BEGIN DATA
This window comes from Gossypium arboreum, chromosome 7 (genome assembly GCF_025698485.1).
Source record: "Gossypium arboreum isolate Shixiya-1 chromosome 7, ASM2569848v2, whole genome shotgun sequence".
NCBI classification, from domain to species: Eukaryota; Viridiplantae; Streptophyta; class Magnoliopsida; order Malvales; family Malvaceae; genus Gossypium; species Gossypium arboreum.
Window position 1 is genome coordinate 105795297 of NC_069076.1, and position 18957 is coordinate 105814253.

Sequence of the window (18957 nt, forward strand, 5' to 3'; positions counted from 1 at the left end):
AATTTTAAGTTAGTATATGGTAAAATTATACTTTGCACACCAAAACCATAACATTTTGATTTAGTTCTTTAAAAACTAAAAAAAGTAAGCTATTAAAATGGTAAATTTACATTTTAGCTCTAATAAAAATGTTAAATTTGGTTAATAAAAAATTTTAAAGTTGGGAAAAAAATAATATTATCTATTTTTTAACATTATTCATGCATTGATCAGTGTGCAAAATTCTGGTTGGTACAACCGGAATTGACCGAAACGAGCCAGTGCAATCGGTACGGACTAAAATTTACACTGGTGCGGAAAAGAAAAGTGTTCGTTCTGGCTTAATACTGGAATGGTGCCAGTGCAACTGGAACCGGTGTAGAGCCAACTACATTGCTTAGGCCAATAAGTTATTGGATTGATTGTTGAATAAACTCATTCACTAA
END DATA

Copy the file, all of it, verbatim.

This window comes from Gossypium arboreum, chromosome 7 (genome assembly GCF_025698485.1).
Source record: "Gossypium arboreum isolate Shixiya-1 chromosome 7, ASM2569848v2, whole genome shotgun sequence".
NCBI classification, from domain to species: Eukaryota; Viridiplantae; Streptophyta; class Magnoliopsida; order Malvales; family Malvaceae; genus Gossypium; species Gossypium arboreum.
Window position 1 is genome coordinate 105795297 of NC_069076.1, and position 18957 is coordinate 105814253.

Sequence of the window (18957 nt, forward strand, 5' to 3'; positions counted from 1 at the left end):
AATTTTAAGTTAGTATATGGTAAAATTATACTTTGCACACCAAAACCATAACATTTTGATTTAGTTCTTTAAAAACTAAAAAAAGTAAGCTATTAAAATGGTAAATTTACATTTTAGCTCTAATAAAAATGTTAAATTTGGTTAATAAAAAATTTTAAAGTTGGGAAAAAAATAATATTATCTATTTTTTAACATTATTCATGCATTGATCAGTGTGCAAAATTCTGGTTGGTACAACCGGAATTGACCGAAACGAGCCAGTGCAATCGGTACGGACTAAAATTTACACTGGTGCGGAAAAGAAAAGTGTTCGTTCTGGCTTAATACTGGAATGGTGCCAGTGCAACTGGAACCGGTGTAGAGCCAACTACATTGCTTAGGCCAATAAGTTATTGGATTGATTGTTGAATAAACTCATTCACTAA